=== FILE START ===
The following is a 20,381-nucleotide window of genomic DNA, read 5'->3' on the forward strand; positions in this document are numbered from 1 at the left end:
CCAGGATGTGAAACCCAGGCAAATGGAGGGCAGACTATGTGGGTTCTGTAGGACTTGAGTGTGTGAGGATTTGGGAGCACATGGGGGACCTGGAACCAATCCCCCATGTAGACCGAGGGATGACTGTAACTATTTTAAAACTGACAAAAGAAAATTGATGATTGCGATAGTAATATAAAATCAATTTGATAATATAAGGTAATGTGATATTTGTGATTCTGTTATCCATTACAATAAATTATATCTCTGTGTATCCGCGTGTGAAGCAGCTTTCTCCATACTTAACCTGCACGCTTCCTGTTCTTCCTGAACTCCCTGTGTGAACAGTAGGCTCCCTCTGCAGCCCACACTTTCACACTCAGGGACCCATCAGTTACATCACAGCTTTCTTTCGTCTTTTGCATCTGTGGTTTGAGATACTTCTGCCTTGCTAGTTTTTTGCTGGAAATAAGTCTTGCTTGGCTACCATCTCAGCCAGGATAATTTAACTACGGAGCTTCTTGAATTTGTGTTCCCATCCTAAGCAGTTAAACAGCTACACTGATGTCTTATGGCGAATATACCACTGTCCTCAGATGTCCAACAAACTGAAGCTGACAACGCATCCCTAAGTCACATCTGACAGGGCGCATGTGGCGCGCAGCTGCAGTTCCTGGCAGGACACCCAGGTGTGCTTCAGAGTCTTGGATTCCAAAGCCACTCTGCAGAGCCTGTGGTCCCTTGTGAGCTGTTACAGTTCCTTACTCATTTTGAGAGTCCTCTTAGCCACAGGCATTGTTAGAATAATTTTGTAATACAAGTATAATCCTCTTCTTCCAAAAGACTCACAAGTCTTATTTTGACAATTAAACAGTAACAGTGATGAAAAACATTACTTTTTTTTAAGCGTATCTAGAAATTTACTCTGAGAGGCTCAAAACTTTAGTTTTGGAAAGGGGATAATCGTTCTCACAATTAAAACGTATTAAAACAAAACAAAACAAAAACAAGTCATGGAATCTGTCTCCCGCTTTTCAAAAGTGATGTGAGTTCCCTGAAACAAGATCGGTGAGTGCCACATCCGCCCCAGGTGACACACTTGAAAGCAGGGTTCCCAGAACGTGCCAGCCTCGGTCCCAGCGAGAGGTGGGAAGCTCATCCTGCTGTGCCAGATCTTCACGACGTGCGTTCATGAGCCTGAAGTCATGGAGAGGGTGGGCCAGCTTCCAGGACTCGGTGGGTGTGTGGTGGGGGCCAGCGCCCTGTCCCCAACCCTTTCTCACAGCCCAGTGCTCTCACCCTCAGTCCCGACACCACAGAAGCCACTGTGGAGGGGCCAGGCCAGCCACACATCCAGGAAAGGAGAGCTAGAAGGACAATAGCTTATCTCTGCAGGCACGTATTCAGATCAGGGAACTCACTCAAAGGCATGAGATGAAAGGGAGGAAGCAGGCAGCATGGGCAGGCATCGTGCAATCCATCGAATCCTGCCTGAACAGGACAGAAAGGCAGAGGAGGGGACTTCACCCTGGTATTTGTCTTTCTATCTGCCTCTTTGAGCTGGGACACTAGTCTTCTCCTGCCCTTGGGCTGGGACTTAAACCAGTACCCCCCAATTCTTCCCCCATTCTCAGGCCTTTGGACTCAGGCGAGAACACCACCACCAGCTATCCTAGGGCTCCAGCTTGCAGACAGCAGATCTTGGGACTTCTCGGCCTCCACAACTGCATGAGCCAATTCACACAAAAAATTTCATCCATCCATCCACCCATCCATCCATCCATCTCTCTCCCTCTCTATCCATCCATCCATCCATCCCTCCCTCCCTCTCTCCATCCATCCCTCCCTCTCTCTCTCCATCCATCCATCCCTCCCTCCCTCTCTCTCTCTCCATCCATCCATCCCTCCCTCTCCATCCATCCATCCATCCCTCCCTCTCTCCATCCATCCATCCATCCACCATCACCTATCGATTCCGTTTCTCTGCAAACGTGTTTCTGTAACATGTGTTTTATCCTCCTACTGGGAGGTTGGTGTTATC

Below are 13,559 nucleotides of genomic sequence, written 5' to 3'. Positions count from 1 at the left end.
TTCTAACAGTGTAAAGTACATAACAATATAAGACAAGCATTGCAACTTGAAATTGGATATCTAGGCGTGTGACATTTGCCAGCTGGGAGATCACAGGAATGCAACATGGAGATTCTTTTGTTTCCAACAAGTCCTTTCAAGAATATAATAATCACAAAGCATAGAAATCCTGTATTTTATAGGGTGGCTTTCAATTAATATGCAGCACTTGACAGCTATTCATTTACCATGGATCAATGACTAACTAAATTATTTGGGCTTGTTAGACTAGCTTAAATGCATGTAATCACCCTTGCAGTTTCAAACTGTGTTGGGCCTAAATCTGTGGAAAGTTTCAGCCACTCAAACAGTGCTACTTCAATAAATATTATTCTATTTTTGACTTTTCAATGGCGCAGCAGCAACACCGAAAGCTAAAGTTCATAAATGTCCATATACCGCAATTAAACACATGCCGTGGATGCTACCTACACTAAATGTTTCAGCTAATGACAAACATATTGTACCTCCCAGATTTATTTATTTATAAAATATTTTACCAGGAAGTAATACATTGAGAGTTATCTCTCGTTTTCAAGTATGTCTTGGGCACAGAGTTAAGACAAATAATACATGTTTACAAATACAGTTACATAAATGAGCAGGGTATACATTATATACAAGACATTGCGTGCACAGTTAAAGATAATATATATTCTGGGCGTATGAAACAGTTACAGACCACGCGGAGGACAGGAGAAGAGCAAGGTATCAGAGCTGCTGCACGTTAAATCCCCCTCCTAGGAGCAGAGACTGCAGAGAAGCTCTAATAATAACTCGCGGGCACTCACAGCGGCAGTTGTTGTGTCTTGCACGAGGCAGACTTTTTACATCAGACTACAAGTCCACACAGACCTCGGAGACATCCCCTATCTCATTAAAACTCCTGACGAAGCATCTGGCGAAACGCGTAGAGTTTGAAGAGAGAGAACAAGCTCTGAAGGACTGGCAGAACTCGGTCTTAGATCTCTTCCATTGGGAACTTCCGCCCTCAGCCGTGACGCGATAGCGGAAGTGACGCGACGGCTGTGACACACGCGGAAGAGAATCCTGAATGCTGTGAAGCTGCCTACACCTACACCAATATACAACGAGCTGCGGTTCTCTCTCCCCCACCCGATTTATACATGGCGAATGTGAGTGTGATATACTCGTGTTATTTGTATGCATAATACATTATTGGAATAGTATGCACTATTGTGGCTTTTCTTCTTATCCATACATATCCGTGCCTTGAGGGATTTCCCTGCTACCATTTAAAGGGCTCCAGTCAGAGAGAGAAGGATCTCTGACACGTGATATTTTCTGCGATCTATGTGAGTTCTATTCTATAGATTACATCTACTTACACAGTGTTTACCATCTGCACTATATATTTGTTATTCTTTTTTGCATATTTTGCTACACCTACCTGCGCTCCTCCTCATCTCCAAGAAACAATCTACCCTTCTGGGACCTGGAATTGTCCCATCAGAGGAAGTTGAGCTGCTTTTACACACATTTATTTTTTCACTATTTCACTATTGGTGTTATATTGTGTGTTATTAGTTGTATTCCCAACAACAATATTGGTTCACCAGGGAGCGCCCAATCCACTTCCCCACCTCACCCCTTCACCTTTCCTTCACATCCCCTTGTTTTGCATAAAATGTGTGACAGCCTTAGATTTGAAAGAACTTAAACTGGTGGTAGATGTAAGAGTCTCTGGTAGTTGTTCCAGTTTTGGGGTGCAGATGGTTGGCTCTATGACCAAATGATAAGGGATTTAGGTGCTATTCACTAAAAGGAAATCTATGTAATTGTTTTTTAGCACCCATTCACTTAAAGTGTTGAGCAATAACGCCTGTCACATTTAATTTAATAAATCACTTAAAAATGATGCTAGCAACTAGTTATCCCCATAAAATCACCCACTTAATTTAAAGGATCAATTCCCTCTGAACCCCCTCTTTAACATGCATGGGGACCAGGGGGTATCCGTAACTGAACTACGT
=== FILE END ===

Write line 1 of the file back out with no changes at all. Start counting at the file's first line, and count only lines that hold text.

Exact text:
The following is a 20,381-nucleotide window of genomic DNA, read 5'->3' on the forward strand; positions in this document are numbered from 1 at the left end: